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Title: Characterisation of GNB1L, a novel gene on chromosome 22qll, implicated in schizophrenia and autism
Author: Riaz , Zahra
Awarding Body: St George's, University of London
Current Institution: St George's, University of London
Date of Award: 2015
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GNB1L is a novel gene located in the 22ql1.2 DS critical region. It has been genetically implicated in the psychiatric subtypes of 22qll.2 DS including schizophrenia and autism. Previous research suggests that GNB1L is important in the brain, but has shed no light on a potential function. The aim of this current investigation was to begin characterising Gnbll and its role in the brain. This was in order to elucidate a function of GNB1L, and therefore identify a possible pathogenic mechanism in which it may contribute to psychiatric subtypes of22ql1.2 DS. Gnbll+/ - lacZ gene-trap mice demonstrate deficits in pre pulse inhibition of the startle response, a characteristic of psychosis in humans. In these mice, strong, region-specific, Gnbl1 expression was observed in embryonic and postnatal brain stages of development. Prominent regions of expression included the cerebral cortex, hippocampus, and cerebellum. There was consistent expression in these regions, indicating that Gnbll may play a role in their development and function. A brain specific yeast two-hybrid assay linked Gnbll to proteins with known brain specific functions. From this assay, and a previous yeast two-hybrid, a review of Gnbll protein interactions revealed many links to the canonical Wnt signalling pathway. This pathway is essential for regulation of key events in neurodevelopment, and plays a significant role in the adult brain. A GST pull-down assay confirmed Gnbll interaction with Hipkl, a regulator of the Wnt signalling pathway, which has importance in the developing cerebral cortex. Investigations in vitro revealed that both HIPKl and GNB1L negatively regulate Wnt target gene expression through inhibition of ~ catenin activity. Further assays found potential inhibitory mechanisms of GNB1L and HIPKl in the pathway. Disrupted Wnt signalling has been previously implicated in pathophysiology of psychiatric disorders, and components of the pathway are commonly used as drug targets for treatment of psychosis. This thesis provides a novel functional role for GNB1L, and further implicates deficits in Wnt signalling as a potential pathological mechanism of psychosis in 22ql1.2 DS patients. This may lead to better diagnosis and treatment of these patients in the future.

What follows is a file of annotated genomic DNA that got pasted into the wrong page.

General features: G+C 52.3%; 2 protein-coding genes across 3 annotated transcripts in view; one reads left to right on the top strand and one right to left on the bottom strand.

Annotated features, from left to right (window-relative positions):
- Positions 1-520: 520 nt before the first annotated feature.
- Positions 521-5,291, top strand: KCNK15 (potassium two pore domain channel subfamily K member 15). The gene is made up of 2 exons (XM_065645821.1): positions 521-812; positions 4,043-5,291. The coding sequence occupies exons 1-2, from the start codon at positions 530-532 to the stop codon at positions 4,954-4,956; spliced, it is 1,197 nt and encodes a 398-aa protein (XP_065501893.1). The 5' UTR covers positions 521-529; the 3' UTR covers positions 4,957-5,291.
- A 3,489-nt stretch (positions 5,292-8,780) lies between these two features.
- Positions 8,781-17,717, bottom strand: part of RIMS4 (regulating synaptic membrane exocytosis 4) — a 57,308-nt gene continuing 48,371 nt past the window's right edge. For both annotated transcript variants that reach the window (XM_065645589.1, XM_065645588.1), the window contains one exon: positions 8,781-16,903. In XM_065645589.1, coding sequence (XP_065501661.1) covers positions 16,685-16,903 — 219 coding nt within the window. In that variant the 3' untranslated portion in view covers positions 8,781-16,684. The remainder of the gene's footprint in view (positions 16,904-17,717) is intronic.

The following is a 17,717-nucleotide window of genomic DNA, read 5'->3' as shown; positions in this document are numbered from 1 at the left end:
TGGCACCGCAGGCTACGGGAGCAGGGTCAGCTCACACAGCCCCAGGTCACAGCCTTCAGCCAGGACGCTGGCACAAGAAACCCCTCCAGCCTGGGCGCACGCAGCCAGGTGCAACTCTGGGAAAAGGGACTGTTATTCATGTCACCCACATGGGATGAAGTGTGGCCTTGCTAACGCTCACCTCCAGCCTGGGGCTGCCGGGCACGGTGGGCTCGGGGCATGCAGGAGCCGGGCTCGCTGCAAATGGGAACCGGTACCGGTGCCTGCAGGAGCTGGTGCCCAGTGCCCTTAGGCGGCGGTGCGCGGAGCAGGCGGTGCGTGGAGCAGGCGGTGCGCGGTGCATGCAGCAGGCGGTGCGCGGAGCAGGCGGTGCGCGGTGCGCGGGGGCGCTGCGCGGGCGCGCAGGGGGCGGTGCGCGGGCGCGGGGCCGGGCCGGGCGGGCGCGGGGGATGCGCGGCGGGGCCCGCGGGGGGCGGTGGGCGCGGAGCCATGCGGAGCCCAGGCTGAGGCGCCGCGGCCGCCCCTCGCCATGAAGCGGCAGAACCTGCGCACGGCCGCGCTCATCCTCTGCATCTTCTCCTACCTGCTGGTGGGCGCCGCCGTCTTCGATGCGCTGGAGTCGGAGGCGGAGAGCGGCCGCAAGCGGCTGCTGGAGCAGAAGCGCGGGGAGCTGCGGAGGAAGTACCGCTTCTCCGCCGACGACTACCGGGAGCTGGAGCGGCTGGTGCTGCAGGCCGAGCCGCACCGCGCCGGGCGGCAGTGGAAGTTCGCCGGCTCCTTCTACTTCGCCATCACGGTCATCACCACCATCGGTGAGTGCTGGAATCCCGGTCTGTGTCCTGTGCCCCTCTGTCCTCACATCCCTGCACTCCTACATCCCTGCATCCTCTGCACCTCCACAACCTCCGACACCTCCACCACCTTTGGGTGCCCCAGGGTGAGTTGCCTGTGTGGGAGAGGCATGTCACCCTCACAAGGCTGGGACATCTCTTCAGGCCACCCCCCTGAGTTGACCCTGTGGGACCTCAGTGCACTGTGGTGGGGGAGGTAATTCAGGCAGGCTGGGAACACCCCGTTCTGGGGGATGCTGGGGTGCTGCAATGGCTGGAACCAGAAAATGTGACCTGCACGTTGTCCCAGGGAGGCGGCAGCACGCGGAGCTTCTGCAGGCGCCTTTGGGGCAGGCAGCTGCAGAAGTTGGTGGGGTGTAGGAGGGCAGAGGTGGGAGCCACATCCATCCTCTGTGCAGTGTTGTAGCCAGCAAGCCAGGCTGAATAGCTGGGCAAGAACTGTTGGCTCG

Supervisor: Not available Sponsor: Not available
Qualification Name: Thesis (Ph.D.) Qualification Level: Doctoral
EThOS ID:  DOI: Not available